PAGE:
While it may not be the most exciting activity in the world, building a budget is one of the most important pieces of getting your financial life on track, especially if you’re starting from a particularly precarious point. When I first realized I needed to improve my money situation, I was in debt and had no savings. Creating a budget was my first move in the right direction. I figured out what I was required to spend for my needs, and moved on to what I’d like to spend on my wants.
The state of my finances dictated I didn’t have anything left over for wants, and I was hardly meeting my needs with my income, so I had to make some sacrifices to reduce the cost of living. After a while, when I was earning more income, out of debt, and increasing my savings, I could loosen up my budget and afford some of the wants.
Budgets are seen as negative for two reasons:
- Typically, budgets are designed with the intent of restricting spending rather than allowing spending.
- Typically, sticking to a budget means not having flexibility.
When budgets are viewed as negative, people are less likely to follow them. Budgets should be approached as a positive — a recipe for spending that frees you, not limits you. One way to take that approach is to add in some flexibility.
Flexibility in budget categories
With budget categories, it’s easy to feel locked in. Budgets can cause stress, and stress can physically manifest itself in many harmful ways. Chances are you’re already stressed about money, so allowing yourself to be worried about making your budget could be harmful to your health. Yet, if you’re three weeks into the month and you’ve already spent all the money you have budgeted for that month’s food, having a strict budget can lead to negative feelings about that budget. You may consider this situation your fault, if you didn’t plan the month properly and could have spent less earlier, and guilt is yet another negative feeling related to the budget.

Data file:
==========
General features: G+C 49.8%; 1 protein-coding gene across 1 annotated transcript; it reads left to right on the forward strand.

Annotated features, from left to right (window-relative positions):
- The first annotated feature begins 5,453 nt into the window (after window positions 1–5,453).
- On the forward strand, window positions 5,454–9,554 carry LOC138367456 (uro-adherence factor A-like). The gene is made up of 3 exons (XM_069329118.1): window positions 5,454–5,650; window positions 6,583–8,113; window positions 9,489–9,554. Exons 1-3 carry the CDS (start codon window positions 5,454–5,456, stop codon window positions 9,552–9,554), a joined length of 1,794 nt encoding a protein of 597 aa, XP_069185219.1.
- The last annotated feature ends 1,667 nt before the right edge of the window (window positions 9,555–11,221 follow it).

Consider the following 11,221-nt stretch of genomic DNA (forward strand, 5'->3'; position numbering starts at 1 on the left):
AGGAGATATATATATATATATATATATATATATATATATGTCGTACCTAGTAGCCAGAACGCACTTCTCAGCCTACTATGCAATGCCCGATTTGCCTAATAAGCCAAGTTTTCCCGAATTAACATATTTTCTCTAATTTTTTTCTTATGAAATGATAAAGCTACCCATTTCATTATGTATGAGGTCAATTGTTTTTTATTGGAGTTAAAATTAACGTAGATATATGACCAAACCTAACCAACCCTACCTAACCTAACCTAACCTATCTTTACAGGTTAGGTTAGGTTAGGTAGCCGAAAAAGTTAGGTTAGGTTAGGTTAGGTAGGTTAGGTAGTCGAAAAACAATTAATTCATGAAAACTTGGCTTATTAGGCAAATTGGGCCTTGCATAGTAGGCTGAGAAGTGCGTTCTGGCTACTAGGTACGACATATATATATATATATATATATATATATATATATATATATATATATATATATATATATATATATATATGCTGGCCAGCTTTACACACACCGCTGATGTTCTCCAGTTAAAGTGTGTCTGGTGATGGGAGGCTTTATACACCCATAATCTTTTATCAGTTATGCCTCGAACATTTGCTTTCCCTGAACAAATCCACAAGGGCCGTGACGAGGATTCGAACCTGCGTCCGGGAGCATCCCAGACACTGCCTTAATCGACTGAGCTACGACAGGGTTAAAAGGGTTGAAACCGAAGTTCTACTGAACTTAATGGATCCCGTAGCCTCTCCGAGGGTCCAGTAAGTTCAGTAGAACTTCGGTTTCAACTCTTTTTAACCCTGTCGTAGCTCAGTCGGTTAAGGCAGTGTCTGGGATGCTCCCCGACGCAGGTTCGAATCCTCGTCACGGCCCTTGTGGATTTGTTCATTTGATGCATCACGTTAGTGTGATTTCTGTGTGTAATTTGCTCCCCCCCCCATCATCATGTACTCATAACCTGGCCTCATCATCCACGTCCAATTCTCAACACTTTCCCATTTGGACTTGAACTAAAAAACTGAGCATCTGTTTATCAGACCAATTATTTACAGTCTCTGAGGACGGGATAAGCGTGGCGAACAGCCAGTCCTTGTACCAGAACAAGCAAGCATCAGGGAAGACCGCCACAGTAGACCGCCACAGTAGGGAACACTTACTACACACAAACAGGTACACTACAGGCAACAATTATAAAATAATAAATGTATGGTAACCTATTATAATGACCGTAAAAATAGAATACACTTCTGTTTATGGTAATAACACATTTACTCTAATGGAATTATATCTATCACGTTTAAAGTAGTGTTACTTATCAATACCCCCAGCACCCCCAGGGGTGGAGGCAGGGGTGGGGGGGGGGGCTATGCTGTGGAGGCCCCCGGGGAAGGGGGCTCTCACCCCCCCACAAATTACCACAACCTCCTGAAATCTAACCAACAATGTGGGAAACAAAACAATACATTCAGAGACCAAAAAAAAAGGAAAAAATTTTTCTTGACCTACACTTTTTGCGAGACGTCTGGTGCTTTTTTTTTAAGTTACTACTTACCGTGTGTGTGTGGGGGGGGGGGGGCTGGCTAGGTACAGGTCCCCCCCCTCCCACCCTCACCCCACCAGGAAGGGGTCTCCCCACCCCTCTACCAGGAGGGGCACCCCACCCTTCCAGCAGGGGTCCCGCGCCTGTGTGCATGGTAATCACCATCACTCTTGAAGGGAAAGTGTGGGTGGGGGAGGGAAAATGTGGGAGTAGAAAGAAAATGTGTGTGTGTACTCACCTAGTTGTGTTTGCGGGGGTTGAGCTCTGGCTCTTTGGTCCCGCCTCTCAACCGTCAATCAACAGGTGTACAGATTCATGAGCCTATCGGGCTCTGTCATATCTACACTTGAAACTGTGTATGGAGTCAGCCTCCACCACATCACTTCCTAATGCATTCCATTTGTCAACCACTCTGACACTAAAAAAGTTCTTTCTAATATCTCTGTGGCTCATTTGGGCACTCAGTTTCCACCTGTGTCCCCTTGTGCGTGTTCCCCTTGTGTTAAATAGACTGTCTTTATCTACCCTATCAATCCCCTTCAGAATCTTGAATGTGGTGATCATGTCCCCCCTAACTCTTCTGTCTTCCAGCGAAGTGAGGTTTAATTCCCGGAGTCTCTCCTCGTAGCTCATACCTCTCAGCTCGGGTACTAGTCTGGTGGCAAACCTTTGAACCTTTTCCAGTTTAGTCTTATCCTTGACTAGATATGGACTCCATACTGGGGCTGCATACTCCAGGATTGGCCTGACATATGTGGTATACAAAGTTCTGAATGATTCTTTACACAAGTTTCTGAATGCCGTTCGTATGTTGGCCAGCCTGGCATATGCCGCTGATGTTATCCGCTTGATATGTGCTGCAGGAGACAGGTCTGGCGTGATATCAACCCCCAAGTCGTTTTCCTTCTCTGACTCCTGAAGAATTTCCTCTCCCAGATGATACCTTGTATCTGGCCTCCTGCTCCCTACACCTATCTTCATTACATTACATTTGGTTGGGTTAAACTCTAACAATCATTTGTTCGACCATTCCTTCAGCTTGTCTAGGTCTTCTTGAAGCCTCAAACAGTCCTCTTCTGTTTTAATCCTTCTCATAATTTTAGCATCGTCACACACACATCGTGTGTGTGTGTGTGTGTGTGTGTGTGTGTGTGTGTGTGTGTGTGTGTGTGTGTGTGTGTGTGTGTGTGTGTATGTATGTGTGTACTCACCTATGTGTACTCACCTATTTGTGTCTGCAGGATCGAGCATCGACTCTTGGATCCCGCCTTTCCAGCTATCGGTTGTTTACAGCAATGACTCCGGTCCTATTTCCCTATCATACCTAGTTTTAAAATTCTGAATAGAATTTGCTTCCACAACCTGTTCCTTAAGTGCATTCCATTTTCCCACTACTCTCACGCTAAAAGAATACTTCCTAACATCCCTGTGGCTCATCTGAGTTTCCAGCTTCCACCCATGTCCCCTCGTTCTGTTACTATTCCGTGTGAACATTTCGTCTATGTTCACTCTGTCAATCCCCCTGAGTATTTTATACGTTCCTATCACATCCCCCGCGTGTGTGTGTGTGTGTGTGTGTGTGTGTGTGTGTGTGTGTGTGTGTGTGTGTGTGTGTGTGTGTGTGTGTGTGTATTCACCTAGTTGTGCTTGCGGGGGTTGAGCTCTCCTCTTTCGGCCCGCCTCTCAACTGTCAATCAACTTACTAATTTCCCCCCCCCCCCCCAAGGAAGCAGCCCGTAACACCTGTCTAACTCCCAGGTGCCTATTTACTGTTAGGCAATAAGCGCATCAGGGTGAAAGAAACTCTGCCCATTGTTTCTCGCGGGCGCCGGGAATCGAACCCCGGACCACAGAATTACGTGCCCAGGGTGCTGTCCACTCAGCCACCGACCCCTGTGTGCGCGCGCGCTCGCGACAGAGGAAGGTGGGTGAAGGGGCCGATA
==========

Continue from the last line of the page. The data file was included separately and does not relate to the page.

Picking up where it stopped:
In reality, you’re not going to just stop spending on food if you’ve reached the end of that month’s funds. You’ll either borrow from another category’s spending or, if it’s available, turn to credit to feed your family for that last week or so. Either way, if your budget is strict, you may interpret this as a step backwards, and if it happens often, it could mentally derail your financial progress.
When designing and sticking to a budget, it’s important to keep in mind that it is acceptable to borrow from an unused category to cover unexpected expenses in another, even if it’s a result of poor planning. You can always do better the next time. If you do need to resort to credit, don’t fret; pay off the debt with excess money from next month’s budget. If, however, you start to see a pattern of spending beyond your budget in one category from month to month, it’s time to reevaluate your budget and decide if you need to change your spending, adjust your categories, or earn more income to compensate.
Flexibility in time